The US border control agency has halted intake at a migrant holding facility in Texas after an outbreak of a “flu-related illness.” The closure comes just one day after a 16-year-old detainee died in custody.
The Customs and Border Protection (CBP) agency said it would temporarily suspend operations at its primary migrant facility in McAllen, Texas, citing an unknown virus.
“To avoid the spread of illness” the agency has “temporarily suspended intake operations” at the McAllen facility, CBP said in a statement Tuesday, adding that medical staff had “identified a large number of subjects in custody with high fevers whom are also displaying signs of a flu-related illness.”
New arrestees will be diverted to other holding centers “until this situation is resolved,” the statement said.
Sixteen-year-old Guatemalan migrant Carlos Hernandez was found unresponsive on Monday at a nearby holding center after spending six days at the McAllen facility – twice as long as US law permits authorities to hold underage detainees. He later died.
While CPB said the cause of the teen’s death was unknown in a statement Monday, during his stay at the facility Hernandez told staff he wasn’t feeling well, and a nurse determined he had the flu, a border official told the press.
Hernandez is the fifth minor to die at a US immigrant holding center since last December.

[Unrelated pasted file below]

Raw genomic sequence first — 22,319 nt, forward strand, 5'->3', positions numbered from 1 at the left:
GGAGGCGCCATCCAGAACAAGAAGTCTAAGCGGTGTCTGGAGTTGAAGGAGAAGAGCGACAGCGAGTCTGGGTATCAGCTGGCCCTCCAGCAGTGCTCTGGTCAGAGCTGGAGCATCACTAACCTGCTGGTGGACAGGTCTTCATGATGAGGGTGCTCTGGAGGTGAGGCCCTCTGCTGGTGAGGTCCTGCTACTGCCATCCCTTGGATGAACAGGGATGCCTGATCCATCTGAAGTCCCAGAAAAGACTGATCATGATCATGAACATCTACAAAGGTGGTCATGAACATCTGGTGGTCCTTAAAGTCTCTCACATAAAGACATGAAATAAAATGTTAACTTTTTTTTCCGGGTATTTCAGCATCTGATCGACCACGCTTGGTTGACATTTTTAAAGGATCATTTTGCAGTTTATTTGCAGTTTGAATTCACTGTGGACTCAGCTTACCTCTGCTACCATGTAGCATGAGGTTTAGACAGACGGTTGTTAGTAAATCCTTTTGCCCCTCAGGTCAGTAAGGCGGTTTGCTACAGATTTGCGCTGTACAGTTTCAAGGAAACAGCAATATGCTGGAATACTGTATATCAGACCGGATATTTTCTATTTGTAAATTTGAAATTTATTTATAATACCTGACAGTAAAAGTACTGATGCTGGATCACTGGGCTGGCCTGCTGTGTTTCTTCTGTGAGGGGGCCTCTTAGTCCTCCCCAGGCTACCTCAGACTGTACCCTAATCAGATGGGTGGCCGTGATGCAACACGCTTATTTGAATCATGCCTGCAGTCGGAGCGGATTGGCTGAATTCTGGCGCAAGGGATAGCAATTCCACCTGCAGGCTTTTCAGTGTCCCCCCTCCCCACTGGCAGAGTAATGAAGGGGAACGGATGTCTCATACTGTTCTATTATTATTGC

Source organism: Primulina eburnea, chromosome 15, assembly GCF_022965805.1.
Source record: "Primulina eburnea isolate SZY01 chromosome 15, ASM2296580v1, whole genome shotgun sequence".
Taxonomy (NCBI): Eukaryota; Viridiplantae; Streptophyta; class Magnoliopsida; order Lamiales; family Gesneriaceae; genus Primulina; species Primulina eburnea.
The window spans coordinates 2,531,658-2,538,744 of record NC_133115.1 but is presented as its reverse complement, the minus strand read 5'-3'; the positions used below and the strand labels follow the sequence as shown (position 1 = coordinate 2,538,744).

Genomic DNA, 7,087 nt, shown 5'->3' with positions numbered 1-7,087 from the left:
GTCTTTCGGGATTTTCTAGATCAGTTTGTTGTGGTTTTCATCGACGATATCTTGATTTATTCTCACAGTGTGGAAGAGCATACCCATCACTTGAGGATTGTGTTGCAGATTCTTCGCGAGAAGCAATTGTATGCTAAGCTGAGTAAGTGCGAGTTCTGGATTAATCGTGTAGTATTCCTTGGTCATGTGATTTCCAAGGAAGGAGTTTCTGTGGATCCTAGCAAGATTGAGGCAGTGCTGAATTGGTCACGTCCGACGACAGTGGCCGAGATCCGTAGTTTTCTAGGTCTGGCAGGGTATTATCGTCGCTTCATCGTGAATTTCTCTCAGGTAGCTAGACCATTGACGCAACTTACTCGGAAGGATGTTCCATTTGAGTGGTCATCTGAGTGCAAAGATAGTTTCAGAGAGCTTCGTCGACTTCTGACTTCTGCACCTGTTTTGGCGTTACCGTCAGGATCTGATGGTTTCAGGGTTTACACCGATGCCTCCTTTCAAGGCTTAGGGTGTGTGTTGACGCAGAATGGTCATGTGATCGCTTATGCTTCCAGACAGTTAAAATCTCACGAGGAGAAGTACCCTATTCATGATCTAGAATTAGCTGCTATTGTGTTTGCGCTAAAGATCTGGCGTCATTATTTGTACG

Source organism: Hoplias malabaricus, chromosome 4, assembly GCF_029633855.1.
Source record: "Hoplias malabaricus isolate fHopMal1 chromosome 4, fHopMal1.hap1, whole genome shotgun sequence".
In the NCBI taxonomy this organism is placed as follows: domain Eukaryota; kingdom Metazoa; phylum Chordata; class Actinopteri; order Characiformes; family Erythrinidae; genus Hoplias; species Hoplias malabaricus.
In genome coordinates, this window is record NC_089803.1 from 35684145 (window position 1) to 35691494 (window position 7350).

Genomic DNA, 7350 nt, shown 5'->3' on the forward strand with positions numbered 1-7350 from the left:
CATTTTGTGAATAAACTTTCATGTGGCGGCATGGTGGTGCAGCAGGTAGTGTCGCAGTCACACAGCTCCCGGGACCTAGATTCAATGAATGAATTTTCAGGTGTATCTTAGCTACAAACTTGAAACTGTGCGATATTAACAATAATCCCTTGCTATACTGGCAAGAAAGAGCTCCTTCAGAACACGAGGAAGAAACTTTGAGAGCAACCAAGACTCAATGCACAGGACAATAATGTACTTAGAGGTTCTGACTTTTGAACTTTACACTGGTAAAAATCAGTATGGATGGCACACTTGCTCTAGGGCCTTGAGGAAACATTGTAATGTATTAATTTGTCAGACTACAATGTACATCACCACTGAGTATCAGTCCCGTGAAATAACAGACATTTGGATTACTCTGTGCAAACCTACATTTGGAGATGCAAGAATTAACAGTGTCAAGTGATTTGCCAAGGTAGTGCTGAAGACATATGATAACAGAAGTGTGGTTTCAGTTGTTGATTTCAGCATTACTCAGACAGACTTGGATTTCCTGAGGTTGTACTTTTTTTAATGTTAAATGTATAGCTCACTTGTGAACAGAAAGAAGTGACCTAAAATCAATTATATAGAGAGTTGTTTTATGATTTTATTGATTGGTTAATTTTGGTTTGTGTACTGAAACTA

The McAllen facility, a converted warehouse designed to hold 1,500 people, today houses some 2,400 detainees. The federal border agency, barely able to keep up with the influx of migrants, has already blown through this year’s $12.5 million budget for McAllen and has requested another $12.5 million to keep the operation afloat.
Critics of loose immigration policies have long pointed to the risk of migrants carrying deadly diseases across borders, including President Donald Trump himself, who in 2015 claimed “tremendous infectious disease is pouring across the border.”
Democrats have accused the president of stoking irrational fears of immigrants, while some researchers challenge his claims about whether they bring disease. John Hopkins University’s Paul Spiegel, who co-authored a study on migrant health last year, argued that it was a “false argument that is used to keep migrants out.”
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